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What are demographics and psychographics?

Consumer-oriented business analysis has shifted and fundamentally changed our ability to understand what people want and why
Black and white image of Sam and Shaka of ACF wearing fedoras.
© The Kooples

Why would a business course want to talk about your identity and style?

Bad news first. Because the math is against you. Amazon alone reportedly retails over 12 million items in thousands of categories. Factoring in Amazon Marketplace, the number of immediately available products surpasses 350 million. How do you even enter that space?

Nobody needs your stuff. However, somebody needs your stuff. That’s the good news. The good news is YOU!

Since the internet became available to the public in the mid-1990s, consumer-oriented business analysis has been shifting from demographics to psychographics. This has fundamentally changed our ability to understand what people want and why they do what they do in the way that they do it.

Types of data

There are two types of data:

1 Demographics

  • Age
  • Sex
  • Race
  • Geography
  • Education, etc

2 Psychographics

  • Values
  • Attitudes
  • Interests
  • Priorities
  • Behaviour, etc

What are demographics?

Demographics are kind of ‘countable labels’ that mark a person in time and place. Product development and marketing used to be based on these basic metrics. For example, “This product is for women!” Oh, okay…

Over time, people began to recognise the limitations of this approach and try to experiment with the categories. Age became ‘Generation’ and sex now includes gender and sexual orientation.

Race expands to ethnicity and the concept of country-of-origin. Geography went out the window with globalisation and digitisation.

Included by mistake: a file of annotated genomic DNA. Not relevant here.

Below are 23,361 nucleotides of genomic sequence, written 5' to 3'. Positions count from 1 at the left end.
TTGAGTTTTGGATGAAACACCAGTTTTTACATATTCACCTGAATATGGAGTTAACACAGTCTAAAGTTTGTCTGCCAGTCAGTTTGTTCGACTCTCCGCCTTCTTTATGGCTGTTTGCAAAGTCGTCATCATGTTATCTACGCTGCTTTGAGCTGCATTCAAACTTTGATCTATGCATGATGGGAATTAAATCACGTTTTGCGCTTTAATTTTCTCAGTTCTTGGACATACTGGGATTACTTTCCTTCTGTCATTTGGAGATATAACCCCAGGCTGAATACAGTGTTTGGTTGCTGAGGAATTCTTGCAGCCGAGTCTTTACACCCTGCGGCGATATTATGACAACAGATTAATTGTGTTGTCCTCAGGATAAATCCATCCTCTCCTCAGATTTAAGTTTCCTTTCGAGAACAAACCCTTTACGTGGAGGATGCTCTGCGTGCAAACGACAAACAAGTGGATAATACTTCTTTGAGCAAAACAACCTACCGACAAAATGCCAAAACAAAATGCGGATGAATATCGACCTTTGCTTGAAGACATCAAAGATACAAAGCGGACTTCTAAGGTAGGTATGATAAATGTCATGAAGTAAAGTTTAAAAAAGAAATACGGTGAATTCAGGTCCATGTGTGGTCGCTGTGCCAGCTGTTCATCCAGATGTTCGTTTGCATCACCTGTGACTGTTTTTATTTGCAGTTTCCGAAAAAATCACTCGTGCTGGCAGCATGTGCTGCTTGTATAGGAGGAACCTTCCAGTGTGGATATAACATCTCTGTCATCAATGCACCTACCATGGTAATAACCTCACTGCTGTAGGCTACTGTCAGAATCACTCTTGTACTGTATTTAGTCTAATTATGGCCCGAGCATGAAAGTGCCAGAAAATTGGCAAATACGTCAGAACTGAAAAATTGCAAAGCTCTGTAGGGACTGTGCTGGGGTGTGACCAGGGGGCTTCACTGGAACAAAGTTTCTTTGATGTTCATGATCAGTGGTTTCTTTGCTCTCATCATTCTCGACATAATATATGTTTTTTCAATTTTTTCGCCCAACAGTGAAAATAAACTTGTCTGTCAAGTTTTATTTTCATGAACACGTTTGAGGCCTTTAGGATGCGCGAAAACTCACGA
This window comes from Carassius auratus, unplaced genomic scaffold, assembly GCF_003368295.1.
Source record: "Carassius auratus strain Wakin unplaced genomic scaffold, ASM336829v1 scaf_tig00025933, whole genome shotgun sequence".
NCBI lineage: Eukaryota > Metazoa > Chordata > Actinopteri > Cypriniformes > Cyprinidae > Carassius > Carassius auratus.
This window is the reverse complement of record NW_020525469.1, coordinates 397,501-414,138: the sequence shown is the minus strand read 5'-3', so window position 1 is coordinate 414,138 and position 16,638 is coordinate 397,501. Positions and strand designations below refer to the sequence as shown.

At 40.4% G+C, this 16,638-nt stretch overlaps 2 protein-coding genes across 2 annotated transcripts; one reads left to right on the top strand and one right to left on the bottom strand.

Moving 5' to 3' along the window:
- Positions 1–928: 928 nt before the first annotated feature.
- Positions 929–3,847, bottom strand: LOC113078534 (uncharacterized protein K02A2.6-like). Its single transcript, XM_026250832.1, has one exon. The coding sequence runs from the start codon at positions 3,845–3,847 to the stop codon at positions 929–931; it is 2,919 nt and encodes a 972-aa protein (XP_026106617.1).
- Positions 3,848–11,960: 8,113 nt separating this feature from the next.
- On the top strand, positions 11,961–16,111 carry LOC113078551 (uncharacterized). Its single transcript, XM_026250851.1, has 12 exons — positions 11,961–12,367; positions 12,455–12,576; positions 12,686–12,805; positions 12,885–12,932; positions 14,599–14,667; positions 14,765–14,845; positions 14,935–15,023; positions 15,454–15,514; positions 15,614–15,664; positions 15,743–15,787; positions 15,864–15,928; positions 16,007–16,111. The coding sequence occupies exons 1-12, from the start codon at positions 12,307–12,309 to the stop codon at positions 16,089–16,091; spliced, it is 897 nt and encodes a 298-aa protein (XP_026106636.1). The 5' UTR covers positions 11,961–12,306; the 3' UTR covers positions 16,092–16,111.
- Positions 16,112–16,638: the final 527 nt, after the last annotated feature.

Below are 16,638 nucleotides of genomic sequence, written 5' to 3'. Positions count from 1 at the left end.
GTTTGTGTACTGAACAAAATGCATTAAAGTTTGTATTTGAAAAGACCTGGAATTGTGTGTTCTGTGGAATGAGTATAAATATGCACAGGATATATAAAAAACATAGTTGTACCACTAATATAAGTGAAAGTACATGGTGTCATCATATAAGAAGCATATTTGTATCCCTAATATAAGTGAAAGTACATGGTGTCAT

Education plays a different role as traditional degrees lose their practical value and status appeal. Demographics tell us less and less about consumer behaviour.

What are psychographics?

Psychographics is a new mode of analysis. How new? Its Wikipedia page is unverified. With data accumulated from social media and online traffic patterns, we can now better correlate people’s ideas about self and the world with their decision-making.

Turns out, we are much more motivated to act based on personal values, priorities, and interests. Your peers likely come from a wide range of identities around the world. What unites you is a passion for education, love of art, enthusiasm for fashion, and other previously unknowable criteria.

In the global digital village, designing and promoting a product or service based on demographics alone is a recipe for failure.

  • We engage with what we care about.
  • We support what we believe in.
  • We buy what matters to us.

No Self = No Brand


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